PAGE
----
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3j.3 How effective is the BCG vaccine?




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This article is from the Childhood Vaccinations FAQ, by Lynn Gazis-Sax lynng@alsirat.com with numerous contributions by others.

3j.3 How effective is the BCG vaccine?

The AHFS Drug Information, 1992 says that its effectiveness is
unknown, "Diagnostic and clinical evidence has generally demonstrated
a reduction` in the incidence of tuberculosis." Tuberculin sensitivity
is highly variable, depending on the strain, and the relationship
between tuberculin sensitivity and immunity has not been adequately
studied.

_The Forgotten Plague_ says that results of research varied in
different countries. In Great Britain, a Medical Research Council
survey of 50,000 children showed an 80% reduction in the infection
rate after vaccination, leading Great Britain to introduce BCG
vaccination of school children in the 1950s. In the US, the results
were the opposite, so the US has not used the vaccine.

A New York Times article ("Tuberculosis Vaccine Found Surprisingly
Effective in Studies", New York Times, 03/02/94, P. C14), recently
reported that "A new statistical study by the Centers for Disease
Control and Prevention reports that the vaccine, known as BCG, reduced
the risk of full-fledged tuberculosis of the lung by 50 percent and
death by 71 percent." A study reported in J Infect Dis in August 1994
concluded that BCG vaccine is effective, but local reactions are
common.

The joint ACIP and ACET report in the April 26, 1996 MMWR says that
there are different strains of BCG vaccine in use worldwide, and they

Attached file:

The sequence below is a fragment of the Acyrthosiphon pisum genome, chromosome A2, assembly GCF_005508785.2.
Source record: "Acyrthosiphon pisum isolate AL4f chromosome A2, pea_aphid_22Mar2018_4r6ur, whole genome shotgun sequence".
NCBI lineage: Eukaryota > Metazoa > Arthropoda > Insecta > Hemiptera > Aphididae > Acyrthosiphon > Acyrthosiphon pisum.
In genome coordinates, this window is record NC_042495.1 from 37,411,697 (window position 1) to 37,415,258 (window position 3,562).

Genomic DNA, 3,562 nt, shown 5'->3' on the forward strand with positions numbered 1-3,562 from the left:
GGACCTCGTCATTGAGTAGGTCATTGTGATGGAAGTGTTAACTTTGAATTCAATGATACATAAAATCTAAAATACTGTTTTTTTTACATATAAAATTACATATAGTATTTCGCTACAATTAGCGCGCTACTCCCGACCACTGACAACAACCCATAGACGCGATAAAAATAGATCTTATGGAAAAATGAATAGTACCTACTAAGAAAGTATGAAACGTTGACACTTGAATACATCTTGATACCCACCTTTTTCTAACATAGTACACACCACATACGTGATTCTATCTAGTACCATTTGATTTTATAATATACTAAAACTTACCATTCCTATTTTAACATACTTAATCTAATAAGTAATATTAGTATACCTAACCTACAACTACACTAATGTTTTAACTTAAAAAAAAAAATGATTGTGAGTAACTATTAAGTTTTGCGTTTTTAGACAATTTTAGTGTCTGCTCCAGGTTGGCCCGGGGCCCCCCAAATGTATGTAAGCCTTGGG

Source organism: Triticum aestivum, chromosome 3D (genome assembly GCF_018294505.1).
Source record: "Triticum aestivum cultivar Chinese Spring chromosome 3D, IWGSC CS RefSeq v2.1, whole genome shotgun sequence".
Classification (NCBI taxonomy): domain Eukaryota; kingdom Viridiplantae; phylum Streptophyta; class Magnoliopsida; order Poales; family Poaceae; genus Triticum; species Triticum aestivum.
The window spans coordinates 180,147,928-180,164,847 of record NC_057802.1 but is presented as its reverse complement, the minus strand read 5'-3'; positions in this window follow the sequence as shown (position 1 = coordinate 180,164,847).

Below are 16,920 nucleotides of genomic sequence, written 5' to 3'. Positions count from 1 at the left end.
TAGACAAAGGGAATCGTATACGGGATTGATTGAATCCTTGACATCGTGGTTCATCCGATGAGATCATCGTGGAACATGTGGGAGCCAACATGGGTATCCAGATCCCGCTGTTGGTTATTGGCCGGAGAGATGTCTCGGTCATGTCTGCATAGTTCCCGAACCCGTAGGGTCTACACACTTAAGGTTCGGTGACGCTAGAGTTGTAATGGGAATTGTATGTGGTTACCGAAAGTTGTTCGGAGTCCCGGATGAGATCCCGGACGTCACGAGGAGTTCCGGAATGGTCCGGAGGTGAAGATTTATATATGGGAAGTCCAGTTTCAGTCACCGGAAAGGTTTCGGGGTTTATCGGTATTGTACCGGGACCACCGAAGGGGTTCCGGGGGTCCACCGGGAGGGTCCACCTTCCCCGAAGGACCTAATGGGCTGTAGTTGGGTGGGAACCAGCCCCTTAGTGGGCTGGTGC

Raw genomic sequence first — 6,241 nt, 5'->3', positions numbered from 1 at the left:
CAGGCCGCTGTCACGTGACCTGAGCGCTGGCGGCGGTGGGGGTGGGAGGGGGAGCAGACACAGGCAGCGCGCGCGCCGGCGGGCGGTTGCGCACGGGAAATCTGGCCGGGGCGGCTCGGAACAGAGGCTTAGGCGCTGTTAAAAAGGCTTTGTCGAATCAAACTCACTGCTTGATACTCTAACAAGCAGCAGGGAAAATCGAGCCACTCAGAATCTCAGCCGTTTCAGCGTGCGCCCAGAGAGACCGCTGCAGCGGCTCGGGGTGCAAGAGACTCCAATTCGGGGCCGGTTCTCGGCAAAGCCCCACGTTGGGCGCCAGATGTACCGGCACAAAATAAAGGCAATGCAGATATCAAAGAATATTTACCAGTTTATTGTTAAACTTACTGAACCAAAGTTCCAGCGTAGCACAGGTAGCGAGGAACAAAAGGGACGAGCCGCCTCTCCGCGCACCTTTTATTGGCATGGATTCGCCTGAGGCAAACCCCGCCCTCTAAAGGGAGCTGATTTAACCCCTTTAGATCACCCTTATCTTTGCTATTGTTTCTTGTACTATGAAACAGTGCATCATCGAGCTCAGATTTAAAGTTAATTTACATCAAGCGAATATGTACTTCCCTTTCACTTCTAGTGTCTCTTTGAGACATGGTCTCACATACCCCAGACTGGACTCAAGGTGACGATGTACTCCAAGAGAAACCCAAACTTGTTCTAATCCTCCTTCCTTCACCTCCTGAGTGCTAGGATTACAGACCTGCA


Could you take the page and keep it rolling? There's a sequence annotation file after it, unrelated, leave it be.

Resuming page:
differ in their ability to induce an immune response to
tuberculin. Reported rates of efficacy may also have been affected by
methods of vaccine administration and the characteristics and
environment of the populations to which the vaccine was
given. Protective efficacy rates for different studies of different
BCG strains have ranged from 0% to 80%. Two recent meta-analyses of
the published literature have attempted to calculate summary estimates
of efficacy. The first analyzed data from 10 randomized clinical
trials and 8 case-control studies since 1950. It estimated protective
efficacy against meningeal and miliary TB in children in clinical
trials as 88%, and the efficacy in case-control studies as 75%. There
was too much variability in data on efficacy against pulmonary TB for
them to come up with a summary efficacy rate. The second meta-analysis
reviewed 14 clinical trials and 12 case-control studies. They
estimated the overall efficacy of the vaccine in clinical trials to be
51%, with higher efficacy for children than for adults.


 

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